NOTE: In the event of rain, the screening will move indoors to Nat Taylor Cinema at 9 p.m. Check www.facebook.com/counterarchive for updates.
“The historic Jacob Stong Barn on York University’s Keele Campus will be transformed into an outdoor cinema space on Thursday, June 13 for a special presentation by the Department of Cinema and Media Studies’ 2019 Summer Institute Archive/Counter-Archives, which focuses on media archives and archiving practices.
Spotlighting contemporary Indigenous filmmakers, the evening will feature talks by curator Suzanne Morrissette of OCAD University, and artists Lisa Myers and Fallon Simard, followed at sundown by stunning outdoor projections of short films against the walls of the historic Jacob Stong Barn.
The event is free and open to the public. The curator and artists will deliver their remarks in the Nat Taylor Cinema, N102 in the Ross Building starting at 6 p.m. The outdoor screening will begin at 9 p.m. at the Jacob Stong House and Barn.
Believed to be constructed in 1854, the Jacob Stong Barn is “a rare surviving example of an intact 19th century barn in the North York community, and one of few in the City of Toronto,” according to the City of Toronto’s heritage land public notice. The screening is the first of its kind to take place at the barn and will take place for one night only.
“This screening highlights the work of seven Indigenous artists and filmmakers who approach moving image media in various ways to depict dynamic, honest, and critical representations of Indigenous experiences today,” said Morrissette.
The program includes works by Richelle Bear Hat, Thirza Cuthand, Louis-Philippe Moar, Caroline Monnet, Lisa Myers, Jessie Short, and Fallon Simard:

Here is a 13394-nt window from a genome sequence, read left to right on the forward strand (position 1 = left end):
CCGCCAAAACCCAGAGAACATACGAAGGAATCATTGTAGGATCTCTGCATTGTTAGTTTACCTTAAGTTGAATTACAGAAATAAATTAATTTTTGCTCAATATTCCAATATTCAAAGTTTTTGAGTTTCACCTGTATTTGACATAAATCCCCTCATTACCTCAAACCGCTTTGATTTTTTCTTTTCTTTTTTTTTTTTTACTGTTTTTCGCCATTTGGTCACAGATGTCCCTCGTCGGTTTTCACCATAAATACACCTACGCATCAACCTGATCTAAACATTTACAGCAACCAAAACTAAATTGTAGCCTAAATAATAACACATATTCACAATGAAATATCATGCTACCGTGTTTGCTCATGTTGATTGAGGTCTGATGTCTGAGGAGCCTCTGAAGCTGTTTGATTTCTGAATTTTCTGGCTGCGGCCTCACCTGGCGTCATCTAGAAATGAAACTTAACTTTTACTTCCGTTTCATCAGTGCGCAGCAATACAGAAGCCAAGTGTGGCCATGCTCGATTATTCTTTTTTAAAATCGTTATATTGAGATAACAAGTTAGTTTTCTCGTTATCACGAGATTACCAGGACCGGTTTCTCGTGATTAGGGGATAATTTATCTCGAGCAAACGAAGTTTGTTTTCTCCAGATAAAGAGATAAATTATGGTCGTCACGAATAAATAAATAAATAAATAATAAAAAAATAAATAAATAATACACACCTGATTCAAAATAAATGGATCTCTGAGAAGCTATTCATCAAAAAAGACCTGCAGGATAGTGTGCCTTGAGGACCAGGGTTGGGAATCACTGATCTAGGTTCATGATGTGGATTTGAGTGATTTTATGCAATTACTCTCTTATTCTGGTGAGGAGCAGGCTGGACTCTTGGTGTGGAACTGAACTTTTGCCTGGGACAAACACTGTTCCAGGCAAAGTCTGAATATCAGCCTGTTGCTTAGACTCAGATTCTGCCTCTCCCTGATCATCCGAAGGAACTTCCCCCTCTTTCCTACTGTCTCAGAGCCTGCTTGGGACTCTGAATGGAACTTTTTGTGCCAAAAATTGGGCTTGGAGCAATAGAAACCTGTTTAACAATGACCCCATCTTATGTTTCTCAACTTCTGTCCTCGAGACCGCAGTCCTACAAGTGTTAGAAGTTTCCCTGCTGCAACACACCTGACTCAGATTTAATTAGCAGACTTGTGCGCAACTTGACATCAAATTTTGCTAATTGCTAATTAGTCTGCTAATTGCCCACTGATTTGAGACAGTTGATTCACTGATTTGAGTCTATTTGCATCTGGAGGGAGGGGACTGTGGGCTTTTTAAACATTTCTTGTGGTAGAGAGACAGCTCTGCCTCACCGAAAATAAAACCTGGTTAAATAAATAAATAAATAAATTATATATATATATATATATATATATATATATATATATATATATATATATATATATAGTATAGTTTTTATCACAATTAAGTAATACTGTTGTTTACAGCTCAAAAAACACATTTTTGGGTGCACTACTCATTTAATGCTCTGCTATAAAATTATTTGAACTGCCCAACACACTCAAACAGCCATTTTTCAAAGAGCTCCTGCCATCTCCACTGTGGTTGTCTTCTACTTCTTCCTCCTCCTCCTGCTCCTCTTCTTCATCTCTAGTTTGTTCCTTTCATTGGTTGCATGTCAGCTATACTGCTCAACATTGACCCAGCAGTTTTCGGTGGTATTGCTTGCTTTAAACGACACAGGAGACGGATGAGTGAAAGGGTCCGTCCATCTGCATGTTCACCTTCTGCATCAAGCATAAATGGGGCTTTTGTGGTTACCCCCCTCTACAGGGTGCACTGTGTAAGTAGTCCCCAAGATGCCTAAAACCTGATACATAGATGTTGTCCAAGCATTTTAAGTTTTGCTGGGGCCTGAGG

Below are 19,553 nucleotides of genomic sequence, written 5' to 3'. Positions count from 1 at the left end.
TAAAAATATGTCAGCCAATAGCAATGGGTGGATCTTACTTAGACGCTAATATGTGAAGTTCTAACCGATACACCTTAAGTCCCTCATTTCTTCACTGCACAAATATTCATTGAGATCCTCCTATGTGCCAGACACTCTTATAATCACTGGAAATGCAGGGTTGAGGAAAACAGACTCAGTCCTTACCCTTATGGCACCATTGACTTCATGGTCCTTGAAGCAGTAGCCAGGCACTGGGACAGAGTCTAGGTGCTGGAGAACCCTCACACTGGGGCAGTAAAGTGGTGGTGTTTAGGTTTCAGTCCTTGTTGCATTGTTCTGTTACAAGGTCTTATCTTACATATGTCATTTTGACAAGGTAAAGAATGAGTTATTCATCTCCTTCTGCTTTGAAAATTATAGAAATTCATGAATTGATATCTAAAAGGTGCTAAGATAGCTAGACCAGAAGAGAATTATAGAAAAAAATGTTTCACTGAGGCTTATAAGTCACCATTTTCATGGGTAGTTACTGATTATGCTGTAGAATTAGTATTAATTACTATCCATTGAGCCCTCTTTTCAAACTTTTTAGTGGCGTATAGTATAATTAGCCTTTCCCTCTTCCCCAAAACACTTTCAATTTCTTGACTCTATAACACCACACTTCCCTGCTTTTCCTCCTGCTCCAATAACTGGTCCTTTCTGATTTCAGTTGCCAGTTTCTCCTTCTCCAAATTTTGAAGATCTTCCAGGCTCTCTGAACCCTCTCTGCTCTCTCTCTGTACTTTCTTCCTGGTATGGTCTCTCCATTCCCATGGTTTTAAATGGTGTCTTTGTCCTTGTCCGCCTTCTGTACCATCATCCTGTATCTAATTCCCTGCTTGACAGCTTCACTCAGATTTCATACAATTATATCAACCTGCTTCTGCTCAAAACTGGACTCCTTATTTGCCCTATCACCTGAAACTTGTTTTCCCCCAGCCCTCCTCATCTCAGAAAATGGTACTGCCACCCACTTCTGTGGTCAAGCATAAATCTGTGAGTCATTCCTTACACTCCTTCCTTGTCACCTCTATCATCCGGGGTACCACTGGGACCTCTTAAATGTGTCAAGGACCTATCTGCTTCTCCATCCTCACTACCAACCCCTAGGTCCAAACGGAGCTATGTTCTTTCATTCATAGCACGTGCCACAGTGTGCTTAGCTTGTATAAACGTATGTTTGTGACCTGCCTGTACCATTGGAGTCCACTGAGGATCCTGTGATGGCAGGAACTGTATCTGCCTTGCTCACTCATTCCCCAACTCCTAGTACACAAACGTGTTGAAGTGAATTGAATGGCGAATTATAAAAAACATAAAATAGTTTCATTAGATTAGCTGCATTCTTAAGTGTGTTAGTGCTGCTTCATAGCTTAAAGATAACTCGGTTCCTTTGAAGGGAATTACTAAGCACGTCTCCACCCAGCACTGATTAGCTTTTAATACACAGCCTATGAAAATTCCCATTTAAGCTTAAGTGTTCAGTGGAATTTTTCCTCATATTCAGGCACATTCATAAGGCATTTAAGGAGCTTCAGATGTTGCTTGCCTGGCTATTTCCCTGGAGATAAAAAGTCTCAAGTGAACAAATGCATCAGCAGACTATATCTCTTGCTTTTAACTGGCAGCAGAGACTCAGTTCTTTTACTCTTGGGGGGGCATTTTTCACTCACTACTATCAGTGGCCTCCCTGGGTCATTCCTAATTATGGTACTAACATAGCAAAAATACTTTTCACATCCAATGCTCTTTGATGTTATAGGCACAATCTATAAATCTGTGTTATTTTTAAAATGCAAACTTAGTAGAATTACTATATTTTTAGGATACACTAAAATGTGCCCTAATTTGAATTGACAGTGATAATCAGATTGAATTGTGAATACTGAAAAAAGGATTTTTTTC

- In Her Care (directed by Richelle Bear Hat), 10 minutes
- Reclamation (directed by Thirza Cuthand), 13 minutes
- Kick It Now (directed by Louis-Philippe Moar), 3 minutes
- Portrait of an Indigenous Woman (directed by Caroline Monnet), 16 minutes
- And from then on we lived on blueberries for about a week (directed by Lisa Myers), 7 minutes
- Wake Up! (directed by Jessie Short), 6 minutes
- Land Becomes Ghost (directed by Fallon Simard), 1 minute
An alumna of York University, Morrissette is a Métis artist, curator, and scholar from Winnipeg. Her research draws upon histories of place to examine, on the one hand, western society’s ongoing investments in capitalist and colonial narratives, as well as personal knowledge and lived experience. Morrissette holds a PhD in Social and Political Thought from York University. Her visual art research has been included in such recent exhibitions as wnoondwaamin (we hear them) (2016-18). Her most recent curatorial project, On Being Illiberal looks to the work of three artists – Carl Beam, Merritt Johnson, and Fallon Simard – who each provide vantage points that problematize public perception of Indigenous political thought. Morrissette has received numerous grants from provincial and national arts councils to support her artistic and curatorial practices. She has taught liberal arts and studio courses at various universities since 2011 and currently works as an assistant professor at OCAD University.
This is the closing event for the Department of Cinema and Media Studies’ 2019 Summer Institute Archive/Counter-Archives, focusing on media archives and archiving practices and convened by Professors Philip Hoffman, Janine Marchessault and Michael Zryd. It is supported by the Social Sciences and Humanities Research Council of Canada Partnership Project Archive/Counter-Archive, the Office of the Vice President Research & Innovation’s Funding for Scholarly Events and Outreach Activities, the Office of the Vice President Academic & Provost’s Indigeneity in Teaching and Learning Fund, the School of Arts, Music, Performance, & Design, the Faculty of Graduate Studies, and Sensorium: Centre for Digital Arts & Technology.
Archive/Counter-Archive is led by Marchessault, dedicated to researching and remediating audiovisual archives created by women, Indigenous Peoples, the LGBTQ2+ community and immigrant communities. The partnership is composed of four universities (York, Ryerson, Queen’s, and Concordia), numerous communities, memory institutions, and policy advocates. Political, resistant, and community-based, counter-archives disrupt conventional narratives and enrich our histories. To learn more, visit the www.counterarchive.ca website.